Well if they can't afford it or used their credit to get it I see your point. But otherwise I think it depends on the person. I'm not into that kind of thing but a lot of people are.
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Old 09-25-2012, 10:19 PM
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Originally Posted by JoulesMSU View Post
Except that's not how sales tax works (or at least here). Sales tax applies to items per dollar. That's why so many things are $X.99 - to avoid having to apply tax to an extra dollar.

We have 6% sales tax. Something that is $10.00 or $10.99 (or anything inbetween) is going to incur a 60 cent sales tax. If you bump up the $10.99 item to $11.00 then you're going to incur a 66 cent sales tax - or, the other way, if you drop down to $9.99 then you are only going to have to pay a 54 cent sales tax.

It also allows some places to avoid having to charge sales tax, if the item is sold for $0.99 or less.

Also, stores don't keep the sales tax anyways, that is what they have to pay as tax for selling the item. The cost just gets passed on to the consumer. That's why they try to cheat the system by charging $10.99 for an $11 item, saves them from having to pay an extra 6 cents in tax (and also saves the customer from doing the same).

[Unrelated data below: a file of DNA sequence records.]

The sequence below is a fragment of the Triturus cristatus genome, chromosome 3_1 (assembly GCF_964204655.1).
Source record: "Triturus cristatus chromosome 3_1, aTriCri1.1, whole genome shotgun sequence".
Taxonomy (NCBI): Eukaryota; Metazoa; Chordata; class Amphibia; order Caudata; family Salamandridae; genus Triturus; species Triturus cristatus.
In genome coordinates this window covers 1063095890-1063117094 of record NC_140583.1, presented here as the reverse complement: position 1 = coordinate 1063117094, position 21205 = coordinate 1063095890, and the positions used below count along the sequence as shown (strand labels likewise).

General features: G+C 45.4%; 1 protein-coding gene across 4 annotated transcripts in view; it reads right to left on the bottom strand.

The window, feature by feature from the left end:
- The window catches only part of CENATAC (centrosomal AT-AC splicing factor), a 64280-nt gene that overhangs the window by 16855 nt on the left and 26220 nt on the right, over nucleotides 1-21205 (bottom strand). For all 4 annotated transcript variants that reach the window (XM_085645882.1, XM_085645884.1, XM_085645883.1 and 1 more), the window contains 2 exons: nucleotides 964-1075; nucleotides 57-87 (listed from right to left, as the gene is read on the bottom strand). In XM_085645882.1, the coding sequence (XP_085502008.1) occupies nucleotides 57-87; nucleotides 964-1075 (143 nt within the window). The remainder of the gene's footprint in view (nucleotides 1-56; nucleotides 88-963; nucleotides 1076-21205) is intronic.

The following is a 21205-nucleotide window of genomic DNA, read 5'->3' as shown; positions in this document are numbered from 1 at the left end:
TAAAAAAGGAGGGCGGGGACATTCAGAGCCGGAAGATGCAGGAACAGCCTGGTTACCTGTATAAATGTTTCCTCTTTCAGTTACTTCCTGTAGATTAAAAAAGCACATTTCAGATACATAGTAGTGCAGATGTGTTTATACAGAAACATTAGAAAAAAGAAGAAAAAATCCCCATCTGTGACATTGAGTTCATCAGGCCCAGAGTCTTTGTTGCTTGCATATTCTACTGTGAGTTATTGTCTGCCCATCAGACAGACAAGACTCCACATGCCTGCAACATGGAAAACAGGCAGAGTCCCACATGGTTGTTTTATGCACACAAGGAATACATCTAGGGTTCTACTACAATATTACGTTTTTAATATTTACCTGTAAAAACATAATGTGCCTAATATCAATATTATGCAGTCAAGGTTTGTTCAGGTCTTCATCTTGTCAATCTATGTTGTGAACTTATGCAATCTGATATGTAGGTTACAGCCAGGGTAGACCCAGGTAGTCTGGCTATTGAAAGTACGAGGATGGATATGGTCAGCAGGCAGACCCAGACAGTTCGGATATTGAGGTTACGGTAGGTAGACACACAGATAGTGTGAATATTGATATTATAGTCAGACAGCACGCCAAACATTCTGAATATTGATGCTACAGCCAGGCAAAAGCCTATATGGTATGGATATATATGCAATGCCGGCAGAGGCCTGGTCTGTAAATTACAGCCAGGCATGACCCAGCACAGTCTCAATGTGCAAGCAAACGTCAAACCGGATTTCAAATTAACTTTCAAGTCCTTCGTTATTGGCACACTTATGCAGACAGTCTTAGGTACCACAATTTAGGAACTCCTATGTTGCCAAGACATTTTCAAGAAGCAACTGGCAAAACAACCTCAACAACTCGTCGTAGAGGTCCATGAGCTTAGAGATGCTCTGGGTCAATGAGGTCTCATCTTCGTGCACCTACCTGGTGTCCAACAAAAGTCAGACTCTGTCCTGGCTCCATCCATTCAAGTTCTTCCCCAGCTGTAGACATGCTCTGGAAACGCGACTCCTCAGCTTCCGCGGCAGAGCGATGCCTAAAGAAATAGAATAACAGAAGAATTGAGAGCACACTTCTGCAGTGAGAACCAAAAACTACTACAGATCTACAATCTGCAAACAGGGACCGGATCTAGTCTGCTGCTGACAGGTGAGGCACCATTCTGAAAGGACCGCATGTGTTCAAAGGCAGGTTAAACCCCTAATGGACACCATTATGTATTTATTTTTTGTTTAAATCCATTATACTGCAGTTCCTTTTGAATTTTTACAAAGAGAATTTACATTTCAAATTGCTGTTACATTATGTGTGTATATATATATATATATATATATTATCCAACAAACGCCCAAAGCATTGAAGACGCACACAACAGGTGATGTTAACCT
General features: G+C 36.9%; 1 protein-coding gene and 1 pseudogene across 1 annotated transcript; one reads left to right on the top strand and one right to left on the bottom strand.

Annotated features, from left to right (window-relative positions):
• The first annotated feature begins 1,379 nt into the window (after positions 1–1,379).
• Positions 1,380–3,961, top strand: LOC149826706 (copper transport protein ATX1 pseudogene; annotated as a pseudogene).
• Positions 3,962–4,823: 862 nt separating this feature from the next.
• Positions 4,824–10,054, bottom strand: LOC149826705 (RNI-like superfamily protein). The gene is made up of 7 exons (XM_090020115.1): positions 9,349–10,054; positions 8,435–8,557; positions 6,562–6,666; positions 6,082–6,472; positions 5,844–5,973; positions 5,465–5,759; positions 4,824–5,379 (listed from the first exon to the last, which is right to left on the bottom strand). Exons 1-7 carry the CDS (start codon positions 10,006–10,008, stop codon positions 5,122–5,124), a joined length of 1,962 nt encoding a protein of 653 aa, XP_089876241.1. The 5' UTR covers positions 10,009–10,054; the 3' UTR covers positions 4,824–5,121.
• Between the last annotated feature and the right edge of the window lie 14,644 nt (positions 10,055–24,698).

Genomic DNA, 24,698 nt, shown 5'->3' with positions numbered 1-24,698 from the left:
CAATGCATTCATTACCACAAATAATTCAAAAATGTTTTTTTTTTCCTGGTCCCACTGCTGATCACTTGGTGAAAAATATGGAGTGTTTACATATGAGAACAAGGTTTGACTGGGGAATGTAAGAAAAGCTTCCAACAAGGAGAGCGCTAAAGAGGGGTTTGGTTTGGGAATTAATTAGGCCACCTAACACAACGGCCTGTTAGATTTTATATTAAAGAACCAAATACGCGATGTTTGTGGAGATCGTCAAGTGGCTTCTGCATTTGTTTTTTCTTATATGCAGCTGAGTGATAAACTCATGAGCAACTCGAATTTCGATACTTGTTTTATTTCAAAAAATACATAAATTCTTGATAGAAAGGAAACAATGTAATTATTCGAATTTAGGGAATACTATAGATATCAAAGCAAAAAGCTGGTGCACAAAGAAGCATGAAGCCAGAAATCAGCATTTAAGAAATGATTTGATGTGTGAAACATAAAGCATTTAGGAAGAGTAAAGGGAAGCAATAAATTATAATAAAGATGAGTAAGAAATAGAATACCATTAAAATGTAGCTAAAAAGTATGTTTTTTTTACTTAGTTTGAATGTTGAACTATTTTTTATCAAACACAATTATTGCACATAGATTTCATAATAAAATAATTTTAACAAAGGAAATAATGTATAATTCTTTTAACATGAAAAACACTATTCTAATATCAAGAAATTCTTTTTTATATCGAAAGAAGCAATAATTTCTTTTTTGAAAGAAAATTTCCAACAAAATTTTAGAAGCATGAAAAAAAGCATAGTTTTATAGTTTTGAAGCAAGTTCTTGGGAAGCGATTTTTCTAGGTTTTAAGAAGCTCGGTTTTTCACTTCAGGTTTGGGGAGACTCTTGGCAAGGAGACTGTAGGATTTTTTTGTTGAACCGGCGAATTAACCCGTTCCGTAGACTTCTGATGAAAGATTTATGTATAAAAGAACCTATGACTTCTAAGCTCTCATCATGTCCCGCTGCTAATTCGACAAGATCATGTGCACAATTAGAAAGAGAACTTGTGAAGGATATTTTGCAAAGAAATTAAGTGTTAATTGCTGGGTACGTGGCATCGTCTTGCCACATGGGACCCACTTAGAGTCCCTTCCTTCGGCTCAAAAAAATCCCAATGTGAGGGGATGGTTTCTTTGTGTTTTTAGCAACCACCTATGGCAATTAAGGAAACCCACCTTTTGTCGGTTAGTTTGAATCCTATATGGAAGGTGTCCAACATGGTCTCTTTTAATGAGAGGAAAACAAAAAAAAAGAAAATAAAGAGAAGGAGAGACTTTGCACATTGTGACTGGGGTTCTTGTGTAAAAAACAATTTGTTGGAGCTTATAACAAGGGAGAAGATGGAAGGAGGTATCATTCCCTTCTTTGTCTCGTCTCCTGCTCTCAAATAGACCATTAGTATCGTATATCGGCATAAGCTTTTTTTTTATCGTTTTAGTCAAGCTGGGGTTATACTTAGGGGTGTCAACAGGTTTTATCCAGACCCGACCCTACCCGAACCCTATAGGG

*Edit: Also, there is no sales tax on food items (or at least here) so not sure if a grocery store is the best example.
In TN at least it's not done that way a $.99 item is still $1.08 (or maybe $1.09 now) after taxes, same for something that's $.50 it's like $.55 after taxes.
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Old 09-25-2012, 10:22 PM
Location: St. Louis, MO
4,009 posts, read 6,846,062 times
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Originally Posted by ragnarkar View Post
Interesting read: Micro-frugality VS. Macro-frugality | OutOfYourRut.com